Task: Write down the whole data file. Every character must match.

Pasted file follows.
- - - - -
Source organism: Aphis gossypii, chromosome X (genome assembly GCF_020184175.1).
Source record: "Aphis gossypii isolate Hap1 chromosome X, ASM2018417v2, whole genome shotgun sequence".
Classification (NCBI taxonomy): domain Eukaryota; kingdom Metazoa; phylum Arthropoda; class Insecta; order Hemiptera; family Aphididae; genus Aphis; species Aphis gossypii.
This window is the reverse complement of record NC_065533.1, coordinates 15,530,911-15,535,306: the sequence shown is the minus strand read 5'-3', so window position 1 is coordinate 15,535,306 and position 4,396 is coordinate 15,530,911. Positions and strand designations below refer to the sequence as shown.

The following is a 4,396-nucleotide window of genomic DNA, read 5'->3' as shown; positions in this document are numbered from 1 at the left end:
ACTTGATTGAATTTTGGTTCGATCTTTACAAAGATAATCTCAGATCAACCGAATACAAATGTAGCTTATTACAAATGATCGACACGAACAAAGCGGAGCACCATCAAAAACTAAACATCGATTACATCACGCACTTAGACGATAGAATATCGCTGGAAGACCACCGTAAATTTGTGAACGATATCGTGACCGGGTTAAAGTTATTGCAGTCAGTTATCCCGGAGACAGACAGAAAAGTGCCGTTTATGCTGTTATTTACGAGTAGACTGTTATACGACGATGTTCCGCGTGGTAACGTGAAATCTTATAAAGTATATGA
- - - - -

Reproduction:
Source organism: Aphis gossypii, chromosome X (genome assembly GCF_020184175.1).
Source record: "Aphis gossypii isolate Hap1 chromosome X, ASM2018417v2, whole genome shotgun sequence".
Classification (NCBI taxonomy): domain Eukaryota; kingdom Metazoa; phylum Arthropoda; class Insecta; order Hemiptera; family Aphididae; genus Aphis; species Aphis gossypii.
This window is the reverse complement of record NC_065533.1, coordinates 15,530,911-15,535,306: the sequence shown is the minus strand read 5'-3', so window position 1 is coordinate 15,535,306 and position 4,396 is coordinate 15,530,911. Positions and strand designations below refer to the sequence as shown.

The following is a 4,396-nucleotide window of genomic DNA, read 5'->3' as shown; positions in this document are numbered from 1 at the left end:
ACTTGATTGAATTTTGGTTCGATCTTTACAAAGATAATCTCAGATCAACCGAATACAAATGTAGCTTATTACAAATGATCGACACGAACAAAGCGGAGCACCATCAAAAACTAAACATCGATTACATCACGCACTTAGACGATAGAATATCGCTGGAAGACCACCGTAAATTTGTGAACGATATCGTGACCGGGTTAAAGTTATTGCAGTCAGTTATCCCGGAGACAGACAGAAAAGTGCCGTTTATGCTGTTATTTACGAGTAGACTGTTATACGACGATGTTCCGCGTGGTAACGTGAAATCTTATAAAGTATATGA